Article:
A Walk to Blue-Jay Tree

February 17, 2012
“Mitzi! Mitzi! Come and see what goods I have to sell,” Julian yelled wearing a devilish grin.
It was custom in the town of Evelet that on the 6th day of August, all the men over the ages of 15 assembled makeshift shops with thatch roofs, displaying their finest wares they had made that year. Then the women, dressed in pearls and velvet gowns, would come browse all the merchandise. Buying a scarf or jewelry from any vendor was a sign of affection for that apprentice.
Fireworks filled the air with radiant color. The fiddlers were playing so loud, Julian was barely audible.
“Just a second, Julian.” I hollered back.
I was wearing an indigo gown with creamy white pearls. It was my mother’s and the only fine clothing I had. I didn’t know much about my mom. I had been taken in at a foster home at a young age. I can’t remember ever not being with Mrs. Kimberly. Mrs. Kimberly was a stout woman who firmly believed in children’s discipline. She wouldn’t hesitate to give me a good slap if I forgot to hang up the wash. It wasn’t all that bad, though. Mrs. Kimberly could be kind, and besides, she was the only mother I knew.
I skirted through the crowds and met Julian at his vendor. He was a blacksmith and yet with his big hands he could create delicate, ornate carvings. I scanned all the jewelry and a simple chain necklace with a blue jay hanging on it caught my attention.
“That’s beautiful,” I murmured.
“Here, let me help you put it on."

“Shouldn’t I pay for it first???”
“Consider it a gift.”
“Julian, I couldn’t.”
“You can and you will. Please lift your hair up.”
I lifted my hair up and when I felt Julian's hands on my neck, a tingle went down my spine. The bell tower chimed 11:00.
“I better get home, Julian. Mrs. Kimberly is expecting me.”
I never made it home that night. When I was walking, a man in the crowds grabbed me. Kicking and thrashing I tried to escape. The man’s strength was too much for me. Deciding it was useless; I relaxed my muscles and began to call the man all sorts of names (many of which I am ashamed to have said). I demanded to know why he had seized me and tied me up.
“You are perfect for my experiment,” he snarled. “James, take her to the Diamond and perform A5 and A7 on her. “
“What are you speaking in? Is this some sort of code?” I blubbered.
The next morning, I woke up with patches of my skin missing. My head was throbbing. I put my hand to it, and I heard a clang. There was something metal on my head. I tried prying it off, but it wouldn’t budge.
“What’s happening to me?” I yelled in misery.
Over the next few months, I had no contact with the outside world. Food was slipped under the door. The only time I ever saw another human being was when James would come in. I never knew what he was doing because he would drug me. After 2 months of being there, I started to become immune to the drugs. I remembered bits and pieces of James’s more and more frequent visits. He injected me with some sort of medicine and he often seemed frustrated with the results.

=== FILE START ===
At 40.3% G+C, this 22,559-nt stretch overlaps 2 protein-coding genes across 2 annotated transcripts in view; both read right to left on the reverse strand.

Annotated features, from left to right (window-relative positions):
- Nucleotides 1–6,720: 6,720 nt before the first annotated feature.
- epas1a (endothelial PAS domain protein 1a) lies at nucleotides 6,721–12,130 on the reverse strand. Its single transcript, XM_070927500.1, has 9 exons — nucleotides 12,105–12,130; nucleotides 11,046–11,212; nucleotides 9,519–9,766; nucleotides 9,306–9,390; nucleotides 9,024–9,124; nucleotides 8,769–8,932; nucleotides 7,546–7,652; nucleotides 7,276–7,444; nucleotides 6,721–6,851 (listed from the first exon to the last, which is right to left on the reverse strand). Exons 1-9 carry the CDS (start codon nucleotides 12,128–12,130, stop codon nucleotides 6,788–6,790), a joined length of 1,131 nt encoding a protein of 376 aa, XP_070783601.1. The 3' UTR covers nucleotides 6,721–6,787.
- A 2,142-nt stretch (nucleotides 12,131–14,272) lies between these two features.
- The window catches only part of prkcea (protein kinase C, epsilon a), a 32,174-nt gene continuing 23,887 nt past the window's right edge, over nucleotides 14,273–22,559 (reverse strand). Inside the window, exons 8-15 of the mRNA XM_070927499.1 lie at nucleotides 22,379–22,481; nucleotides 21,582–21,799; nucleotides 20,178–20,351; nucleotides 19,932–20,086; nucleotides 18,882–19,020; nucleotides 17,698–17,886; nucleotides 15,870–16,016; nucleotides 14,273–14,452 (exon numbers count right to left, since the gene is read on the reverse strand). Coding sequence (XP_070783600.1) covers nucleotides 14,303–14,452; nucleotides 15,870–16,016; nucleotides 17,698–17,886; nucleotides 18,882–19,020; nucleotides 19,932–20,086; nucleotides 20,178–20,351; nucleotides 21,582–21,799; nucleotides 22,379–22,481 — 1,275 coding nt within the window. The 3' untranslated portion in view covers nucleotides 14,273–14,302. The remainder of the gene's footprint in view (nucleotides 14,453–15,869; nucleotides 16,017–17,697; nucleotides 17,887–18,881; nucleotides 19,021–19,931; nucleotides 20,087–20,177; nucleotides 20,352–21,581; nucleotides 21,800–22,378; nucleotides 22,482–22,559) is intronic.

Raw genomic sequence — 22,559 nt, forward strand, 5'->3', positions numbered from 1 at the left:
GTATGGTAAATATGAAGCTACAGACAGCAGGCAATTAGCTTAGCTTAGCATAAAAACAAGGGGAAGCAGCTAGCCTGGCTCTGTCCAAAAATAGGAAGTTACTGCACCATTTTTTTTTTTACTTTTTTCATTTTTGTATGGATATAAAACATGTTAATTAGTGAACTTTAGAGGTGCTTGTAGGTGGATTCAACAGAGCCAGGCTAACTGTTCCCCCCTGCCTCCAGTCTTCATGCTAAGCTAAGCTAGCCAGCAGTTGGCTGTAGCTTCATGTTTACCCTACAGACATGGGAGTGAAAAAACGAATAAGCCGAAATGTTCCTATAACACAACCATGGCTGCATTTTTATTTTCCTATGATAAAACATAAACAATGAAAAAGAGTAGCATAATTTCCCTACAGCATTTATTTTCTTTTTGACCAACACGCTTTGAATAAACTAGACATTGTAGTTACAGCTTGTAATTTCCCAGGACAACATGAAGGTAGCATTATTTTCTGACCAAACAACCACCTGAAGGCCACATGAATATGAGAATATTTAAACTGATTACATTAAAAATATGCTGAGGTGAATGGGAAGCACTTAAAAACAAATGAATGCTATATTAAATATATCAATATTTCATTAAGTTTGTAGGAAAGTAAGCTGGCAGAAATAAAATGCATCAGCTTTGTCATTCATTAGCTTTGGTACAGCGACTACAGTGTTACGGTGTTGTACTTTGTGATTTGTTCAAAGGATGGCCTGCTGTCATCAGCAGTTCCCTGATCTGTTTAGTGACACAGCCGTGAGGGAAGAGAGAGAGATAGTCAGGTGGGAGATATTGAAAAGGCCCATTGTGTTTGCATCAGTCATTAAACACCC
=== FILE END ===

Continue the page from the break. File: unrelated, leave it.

One day when he walked in, he stood there and smiled for the longest time, and then he quickly started taking every test imaginable. He didn’t even drug me.
“Allen. It worked!”
“What worked?” I yelled over James.
“You better not be messing with me, James,” Allen warned.
Allen walked in and started examining me. I couldn’t take it any longer.
“WHAT IS GOING ON?” I screamed.
“I guess it wouldn’t hurt to tell the girl, now that it’s over with,” James commented.
“Fine.” Allen agreed. “Through performing several skin analyses and injecting you with various growth drugs we have been able to alter your body to accomplish unthinkable accomplishments that no other human can. You are one lucky girl. You no longer have to rely on food. We have modified your body, in order to have it work as though it is a plant. You absorb the nutrients in the sun and your body sustains itself with the food it makes. The problem is if you stay in one spot for too long, you’ll start to sprout roots.”
Speechless, I stood there like an awkward schoolgirl.
“Leave me alone,” I sobbed.
They both left the room, my sobs echoing down the hall. I turned to try and leave the room, even though I knew the door was locked, when I felt my leg harden. I cried out in pain. Allen and James ran to the room asking me what happened.
“My leg, I can’t feel it.”
“Allen, this wasn’t supposed to happen…”
“It can be fixed.” Allen skeptically stated.
Over the next couple weeks, James and Allen vigorously tried to figure out what was going on. They tried to make it seem as if this was all part of their plan, but I knew they were as clueless as I was and that wasn’t the most reassuring thought. Finally through guilt or just loss of interest they decided to tell me what was happening to me.
“A side effect of the plant altering is that in order for your body to survive, it adapted by producing bark. In less than 3 weeks, your entire body will be consumed in bark and you will, in essence become a tree. We are still going to keep you here, for scientific purposes.”
That night I knew, would be the last night I had to escape. I mustered all my strength and picked the lock with my now spindly, stick like finger. It worked! I slipped out the back door, free at last. The alarm started sounding, but I knew that if I forged through the forest they would never be able to see me. Eventually, I reached Evelet. By then, the transformation was almost complete. I took one last look at my beloved hometown and at once, I became a tree.
10 years later
Julian was taking a walk in Town Square with his family, when suddenly he didn’t know where his son was; he was climbing a tree.
“Dad! I found something in the tree.”
He brought down a chain necklace with a blue jay on it.
“Do you know whose it is, Dad?”

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